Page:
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One of the greatest aspects of Breaking Bad is the show’s lead character Walter White’s (played by Bryan Cranston) deep change in character over the five seasons.

So at what moment do most people agree was the tipping point – the final change from good to bad? Cranston was posed this question by Den of Geek, but he had a diplomatic answer.

“I don’t judge him. Because I’m too subjective, I shouldn’t judge him,” he said. “It’s just a guy trying to get along and trying do the right thing. We’ve all done that, even as children: remember when you told a lie to your parents, and then you realize (shudders) you have to back up that lie, and now you’re in deeper? That’s what Walter White’s life is now.”

But he admits that Breaking Bad‘s unique appeal is indeed his change of character and how the viewer has to feel towards him. “All the rules are different. But I’ll even have older journalists – not you – will say to me, almost aggressively and anxiously, ‘How are we supposed to like him?’ And I say, ‘Are you supposed to? Where’s the rule that says you’re supposed to follow some edict?’ All the rules are broken, you can go anywhere.”

Mind you, this feeling only applies to viewers who’ve been watching since season 1. Cranston notes that those who didn’t have the chance to sympathize with him early on will have dramatically different feelings. “If you started with it, you know that hook was in deep, then we let the line go, let the line go, and then: BAP! And we start reeling you in, and the viewers are following even if they don’t want to. They know Breaking Bad is going to swirl down into a morass of ugliness.”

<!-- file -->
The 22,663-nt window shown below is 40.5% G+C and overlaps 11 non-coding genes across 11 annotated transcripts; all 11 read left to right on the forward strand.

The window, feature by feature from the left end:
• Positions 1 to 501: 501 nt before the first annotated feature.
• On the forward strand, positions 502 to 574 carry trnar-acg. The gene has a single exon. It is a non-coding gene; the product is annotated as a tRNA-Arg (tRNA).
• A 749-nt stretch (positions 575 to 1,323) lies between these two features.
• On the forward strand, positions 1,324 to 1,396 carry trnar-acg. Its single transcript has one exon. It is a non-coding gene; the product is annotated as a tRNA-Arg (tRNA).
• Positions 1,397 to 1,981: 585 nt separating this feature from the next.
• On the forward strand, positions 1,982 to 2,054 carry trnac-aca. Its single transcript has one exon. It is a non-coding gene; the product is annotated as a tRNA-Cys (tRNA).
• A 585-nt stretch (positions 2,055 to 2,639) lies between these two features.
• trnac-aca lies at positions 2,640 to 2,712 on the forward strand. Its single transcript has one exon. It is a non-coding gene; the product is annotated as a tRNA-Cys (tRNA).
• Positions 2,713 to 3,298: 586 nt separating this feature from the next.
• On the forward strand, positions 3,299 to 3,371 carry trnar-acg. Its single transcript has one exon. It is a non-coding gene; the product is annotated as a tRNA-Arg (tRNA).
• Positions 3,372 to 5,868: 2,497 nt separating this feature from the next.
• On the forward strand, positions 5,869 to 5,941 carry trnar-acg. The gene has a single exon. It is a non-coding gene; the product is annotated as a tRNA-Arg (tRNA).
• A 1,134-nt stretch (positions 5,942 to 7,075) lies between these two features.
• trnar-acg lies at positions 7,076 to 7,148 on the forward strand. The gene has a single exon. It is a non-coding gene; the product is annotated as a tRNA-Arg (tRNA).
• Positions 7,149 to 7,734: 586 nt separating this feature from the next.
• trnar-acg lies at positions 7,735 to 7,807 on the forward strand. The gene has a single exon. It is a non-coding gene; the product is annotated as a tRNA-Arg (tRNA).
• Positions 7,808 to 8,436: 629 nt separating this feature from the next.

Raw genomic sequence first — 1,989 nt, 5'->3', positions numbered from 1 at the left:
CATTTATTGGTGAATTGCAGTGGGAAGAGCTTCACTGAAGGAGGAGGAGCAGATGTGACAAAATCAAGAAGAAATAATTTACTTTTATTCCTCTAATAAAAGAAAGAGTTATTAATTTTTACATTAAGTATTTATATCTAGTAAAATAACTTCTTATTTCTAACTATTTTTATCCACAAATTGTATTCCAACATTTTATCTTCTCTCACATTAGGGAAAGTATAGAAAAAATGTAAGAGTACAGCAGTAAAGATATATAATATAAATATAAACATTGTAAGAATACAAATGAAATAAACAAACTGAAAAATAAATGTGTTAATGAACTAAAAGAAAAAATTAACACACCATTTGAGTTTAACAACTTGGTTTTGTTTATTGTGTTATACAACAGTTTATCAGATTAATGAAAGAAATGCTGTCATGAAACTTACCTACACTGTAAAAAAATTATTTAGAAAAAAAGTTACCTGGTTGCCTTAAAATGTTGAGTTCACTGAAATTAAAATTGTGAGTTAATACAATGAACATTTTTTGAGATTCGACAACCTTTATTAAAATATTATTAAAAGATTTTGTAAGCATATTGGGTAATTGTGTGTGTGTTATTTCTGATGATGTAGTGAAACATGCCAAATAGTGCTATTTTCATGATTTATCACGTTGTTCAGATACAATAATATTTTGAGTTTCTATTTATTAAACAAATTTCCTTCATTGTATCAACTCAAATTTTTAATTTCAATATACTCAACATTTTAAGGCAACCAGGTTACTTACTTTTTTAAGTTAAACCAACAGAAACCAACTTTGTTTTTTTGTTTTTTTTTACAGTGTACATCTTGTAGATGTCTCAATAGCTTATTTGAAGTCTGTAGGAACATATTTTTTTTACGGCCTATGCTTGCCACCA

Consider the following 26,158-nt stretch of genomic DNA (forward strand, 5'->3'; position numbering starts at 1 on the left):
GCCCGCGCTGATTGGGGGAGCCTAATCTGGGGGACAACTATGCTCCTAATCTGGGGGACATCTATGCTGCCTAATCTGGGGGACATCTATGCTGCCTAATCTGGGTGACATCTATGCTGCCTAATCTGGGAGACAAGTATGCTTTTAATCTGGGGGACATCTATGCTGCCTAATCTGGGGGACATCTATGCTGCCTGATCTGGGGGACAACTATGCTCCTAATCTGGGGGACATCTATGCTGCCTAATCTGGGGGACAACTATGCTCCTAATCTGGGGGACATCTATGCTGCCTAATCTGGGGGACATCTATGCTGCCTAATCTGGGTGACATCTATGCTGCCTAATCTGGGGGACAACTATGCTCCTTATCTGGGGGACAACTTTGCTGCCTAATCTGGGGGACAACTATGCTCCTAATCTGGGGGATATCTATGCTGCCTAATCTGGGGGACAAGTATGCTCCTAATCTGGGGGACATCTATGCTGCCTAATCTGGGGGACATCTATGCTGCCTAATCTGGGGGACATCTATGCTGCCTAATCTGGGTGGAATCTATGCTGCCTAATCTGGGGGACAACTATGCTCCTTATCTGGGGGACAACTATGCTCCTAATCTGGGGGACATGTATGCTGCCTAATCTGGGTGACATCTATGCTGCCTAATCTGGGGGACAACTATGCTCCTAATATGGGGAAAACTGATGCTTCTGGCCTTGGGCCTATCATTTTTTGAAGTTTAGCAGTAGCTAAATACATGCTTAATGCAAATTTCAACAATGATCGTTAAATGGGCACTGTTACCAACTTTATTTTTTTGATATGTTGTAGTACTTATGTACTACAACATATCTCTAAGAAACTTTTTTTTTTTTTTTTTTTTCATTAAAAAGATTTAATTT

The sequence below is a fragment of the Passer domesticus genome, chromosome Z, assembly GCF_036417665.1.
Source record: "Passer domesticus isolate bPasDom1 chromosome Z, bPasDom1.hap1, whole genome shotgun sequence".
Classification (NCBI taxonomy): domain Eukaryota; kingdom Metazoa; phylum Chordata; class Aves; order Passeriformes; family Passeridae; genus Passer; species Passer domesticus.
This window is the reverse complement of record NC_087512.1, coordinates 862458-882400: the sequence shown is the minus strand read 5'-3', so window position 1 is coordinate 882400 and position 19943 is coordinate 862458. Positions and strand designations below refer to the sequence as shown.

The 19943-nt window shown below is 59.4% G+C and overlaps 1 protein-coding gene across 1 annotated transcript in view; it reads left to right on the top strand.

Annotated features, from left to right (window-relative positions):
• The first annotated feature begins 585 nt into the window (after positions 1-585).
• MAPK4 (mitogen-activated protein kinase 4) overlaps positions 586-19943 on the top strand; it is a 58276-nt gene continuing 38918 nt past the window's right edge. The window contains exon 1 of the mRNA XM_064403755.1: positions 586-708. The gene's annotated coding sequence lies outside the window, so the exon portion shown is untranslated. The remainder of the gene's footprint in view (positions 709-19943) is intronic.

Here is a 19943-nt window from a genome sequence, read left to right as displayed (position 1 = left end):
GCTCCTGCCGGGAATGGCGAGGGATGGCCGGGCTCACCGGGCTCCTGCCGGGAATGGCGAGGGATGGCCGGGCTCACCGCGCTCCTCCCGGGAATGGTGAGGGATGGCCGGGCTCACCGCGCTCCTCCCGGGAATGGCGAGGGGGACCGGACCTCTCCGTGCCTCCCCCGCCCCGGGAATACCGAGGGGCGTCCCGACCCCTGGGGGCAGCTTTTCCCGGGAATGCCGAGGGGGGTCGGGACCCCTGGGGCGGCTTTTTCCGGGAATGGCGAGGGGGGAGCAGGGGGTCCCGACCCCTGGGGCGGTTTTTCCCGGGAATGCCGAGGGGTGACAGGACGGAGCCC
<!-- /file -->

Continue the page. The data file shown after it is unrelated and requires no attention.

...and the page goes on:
Earlier this month Cranston was asked if he had a theory as to how the show could end, and he offered an entirely new one he only recently discovered.

Breaking Bad returns summer 2013. Read more with Cranston on Den of Geek.

  • RabbitRabbit

    The moment in which I lost all respect for Walter White was when he threatened Skyler.
    I felt like his past indiscretions where admissible because he had to do them to protect his family, but the moment in the bedroom where he is asserting his dominance and power in an aggressive and controlling way made it clear he wasn’t actually protecting his family.
    As someone in the field of therapy, I am extremely glad that Breaking Bad explored abuse in a relationship in the non – stereotypical way (that is, the dominant partner physically beating his partner). Skyler’s breakdown shows how any form abuse causes intense harm and scars, even if there are no bruises.

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